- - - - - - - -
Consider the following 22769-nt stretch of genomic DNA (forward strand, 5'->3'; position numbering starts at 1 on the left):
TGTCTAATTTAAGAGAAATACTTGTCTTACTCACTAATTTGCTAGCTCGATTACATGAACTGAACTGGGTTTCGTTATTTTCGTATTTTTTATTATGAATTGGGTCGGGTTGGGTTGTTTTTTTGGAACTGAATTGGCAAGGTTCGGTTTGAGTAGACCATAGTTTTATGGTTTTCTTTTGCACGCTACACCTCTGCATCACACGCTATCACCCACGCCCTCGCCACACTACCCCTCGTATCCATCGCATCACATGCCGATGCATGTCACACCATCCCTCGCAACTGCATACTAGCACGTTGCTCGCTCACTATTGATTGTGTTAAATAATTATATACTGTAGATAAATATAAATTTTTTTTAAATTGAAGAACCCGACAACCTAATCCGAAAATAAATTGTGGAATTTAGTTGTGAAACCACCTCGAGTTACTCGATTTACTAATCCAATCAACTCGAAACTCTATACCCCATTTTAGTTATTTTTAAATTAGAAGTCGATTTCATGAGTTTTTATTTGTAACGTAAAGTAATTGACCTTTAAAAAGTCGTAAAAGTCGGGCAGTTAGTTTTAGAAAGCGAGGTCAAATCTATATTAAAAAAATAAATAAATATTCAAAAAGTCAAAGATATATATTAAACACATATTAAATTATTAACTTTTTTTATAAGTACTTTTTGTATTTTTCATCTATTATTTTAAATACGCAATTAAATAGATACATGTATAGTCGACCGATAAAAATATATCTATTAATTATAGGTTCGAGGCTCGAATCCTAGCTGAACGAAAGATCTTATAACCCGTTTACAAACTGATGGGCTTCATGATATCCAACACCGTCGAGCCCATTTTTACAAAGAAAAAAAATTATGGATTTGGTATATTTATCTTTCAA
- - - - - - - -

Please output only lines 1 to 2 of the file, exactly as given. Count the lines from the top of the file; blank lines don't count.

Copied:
Consider the following 22769-nt stretch of genomic DNA (forward strand, 5'->3'; position numbering starts at 1 on the left):
TGTCTAATTTAAGAGAAATACTTGTCTTACTCACTAATTTGCTAGCTCGATTACATGAACTGAACTGGGTTTCGTTATTTTCGTATTTTTTATTATGAATTGGGTCGGGTTGGGTTGTTTTTTTGGAACTGAATTGGCAAGGTTCGGTTTGAGTAGACCATAGTTTTATGGTTTTCTTTTGCACGCTACACCTCTGCATCACACGCTATCACCCACGCCCTCGCCACACTACCCCTCGTATCCATCGCATCACATGCCGATGCATGTCACACCATCCCTCGCAACTGCATACTAGCACGTTGCTCGCTCACTATTGATTGTGTTAAATAATTATATACTGTAGATAAATATAAATTTTTTTTAAATTGAAGAACCCGACAACCTAATCCGAAAATAAATTGTGGAATTTAGTTGTGAAACCACCTCGAGTTACTCGATTTACTAATCCAATCAACTCGAAACTCTATACCCCATTTTAGTTATTTTTAAATTAGAAGTCGATTTCATGAGTTTTTATTTGTAACGTAAAGTAATTGACCTTTAAAAAGTCGTAAAAGTCGGGCAGTTAGTTTTAGAAAGCGAGGTCAAATCTATATTAAAAAAATAAATAAATATTCAAAAAGTCAAAGATATATATTAAACACATATTAAATTATTAACTTTTTTTATAAGTACTTTTTGTATTTTTCATCTATTATTTTAAATACGCAATTAAATAGATACATGTATAGTCGACCGATAAAAATATATCTATTAATTATAGGTTCGAGGCTCGAATCCTAGCTGAACGAAAGATCTTATAACCCGTTTACAAACTGATGGGCTTCATGATATCCAACACCGTCGAGCCCATTTTTACAAAGAAAAAAAATTATGGATTTGGTATATTTATCTTTCAA